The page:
Chapter 6: Indonesia: beyond shallow, export-led industrialization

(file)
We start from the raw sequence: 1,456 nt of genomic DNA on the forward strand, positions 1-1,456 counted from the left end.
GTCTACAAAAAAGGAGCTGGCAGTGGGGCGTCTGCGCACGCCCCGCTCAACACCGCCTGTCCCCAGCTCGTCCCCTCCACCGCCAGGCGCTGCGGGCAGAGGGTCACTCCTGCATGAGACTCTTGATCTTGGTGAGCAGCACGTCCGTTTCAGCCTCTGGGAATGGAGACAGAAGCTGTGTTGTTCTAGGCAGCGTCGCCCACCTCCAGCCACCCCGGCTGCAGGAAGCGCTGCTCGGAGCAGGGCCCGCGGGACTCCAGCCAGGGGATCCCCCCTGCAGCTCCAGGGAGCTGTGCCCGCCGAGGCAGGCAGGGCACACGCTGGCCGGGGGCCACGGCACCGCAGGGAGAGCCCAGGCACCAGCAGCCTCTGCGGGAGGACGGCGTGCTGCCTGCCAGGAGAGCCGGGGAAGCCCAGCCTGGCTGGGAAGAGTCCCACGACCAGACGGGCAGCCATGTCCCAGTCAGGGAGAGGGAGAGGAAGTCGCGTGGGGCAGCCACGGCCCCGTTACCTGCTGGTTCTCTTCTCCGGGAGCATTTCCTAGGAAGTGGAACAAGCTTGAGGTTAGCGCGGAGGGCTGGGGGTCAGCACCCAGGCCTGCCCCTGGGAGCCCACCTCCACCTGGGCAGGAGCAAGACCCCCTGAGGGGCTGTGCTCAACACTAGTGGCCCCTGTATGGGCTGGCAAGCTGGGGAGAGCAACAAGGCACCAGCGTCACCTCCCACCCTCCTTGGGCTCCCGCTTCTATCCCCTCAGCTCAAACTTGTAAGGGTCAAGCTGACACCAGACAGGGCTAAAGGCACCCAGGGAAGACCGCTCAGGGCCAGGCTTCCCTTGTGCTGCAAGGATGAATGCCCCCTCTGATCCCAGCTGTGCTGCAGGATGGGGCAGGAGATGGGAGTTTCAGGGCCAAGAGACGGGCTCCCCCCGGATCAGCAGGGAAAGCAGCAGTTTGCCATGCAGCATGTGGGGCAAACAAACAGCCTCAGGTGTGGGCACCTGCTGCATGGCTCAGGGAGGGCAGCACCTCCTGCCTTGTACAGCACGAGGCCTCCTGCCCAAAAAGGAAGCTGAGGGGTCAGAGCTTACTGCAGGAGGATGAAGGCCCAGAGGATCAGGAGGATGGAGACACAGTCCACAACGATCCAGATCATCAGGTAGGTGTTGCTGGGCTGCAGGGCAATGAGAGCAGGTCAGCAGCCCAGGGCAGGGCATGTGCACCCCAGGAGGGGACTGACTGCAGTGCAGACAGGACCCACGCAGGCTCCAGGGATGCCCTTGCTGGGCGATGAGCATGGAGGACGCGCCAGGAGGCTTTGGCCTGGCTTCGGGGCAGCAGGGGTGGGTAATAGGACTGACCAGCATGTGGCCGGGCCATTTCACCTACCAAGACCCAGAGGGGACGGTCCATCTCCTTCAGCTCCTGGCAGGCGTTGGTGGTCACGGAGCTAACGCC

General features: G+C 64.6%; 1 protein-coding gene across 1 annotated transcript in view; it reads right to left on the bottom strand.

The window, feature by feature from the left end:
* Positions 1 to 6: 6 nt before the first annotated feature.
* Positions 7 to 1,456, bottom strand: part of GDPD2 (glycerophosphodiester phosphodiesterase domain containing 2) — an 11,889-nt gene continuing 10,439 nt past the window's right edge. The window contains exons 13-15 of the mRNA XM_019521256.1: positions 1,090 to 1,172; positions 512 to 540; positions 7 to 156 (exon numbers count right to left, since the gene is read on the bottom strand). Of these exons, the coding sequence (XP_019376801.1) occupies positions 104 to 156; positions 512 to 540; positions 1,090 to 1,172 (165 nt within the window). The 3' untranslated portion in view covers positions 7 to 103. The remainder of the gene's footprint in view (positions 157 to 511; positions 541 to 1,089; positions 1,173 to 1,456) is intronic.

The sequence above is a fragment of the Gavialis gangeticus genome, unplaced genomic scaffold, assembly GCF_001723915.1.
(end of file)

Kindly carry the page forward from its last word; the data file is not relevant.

6. Indonesia: beyond shallow, exportled industrialization Shaﬁq Dhanani and Syed Asif Hasnain1 INTRODUCTION Export orientation can lead to rapid industrialization and higher living standards, as forcefully demonstrated by the experience of the newly industrialized countries (NICs) of Southeast Asia in the past three decades. Among the usual advantages of export-orientation are foreign exchange earnings (provided manufacturing is not overly dependent on imported inputs and foreign capital), exposure of domestic ﬁrms to international competition and consequent increase in their eﬃciency, transfer of technology, the fuller utilization of resources in which the country has comparative advantage, particularly natural resources and labour, and employment generation. There are nevertheless several disadvantages, as well as inherent limitations, which have to be addressed in the course of export-led industrialization. First, an open economy highly dependent on a few markets for its exports is likely to be quite vulnerable to external shocks such as price changes in imported inputs and exports, and movement in exchange rates, largely outside its control. Second, other lower-cost producers can rapidly erode the comparative advantage of low-wage production. Third, the more successful a country is in the export of manufactured goods, the more likely it is going to face import barriers or to reach its quota limits. Fourth, changes in technology such as robotization and computer-controlled manufacturing can signiﬁcantly reduce the competitive advantage of labour-intensive methods of production, while computer-aided inventory systems and lean production processes often require component manufacturers to be located nearby. Finally, a growing balance of...
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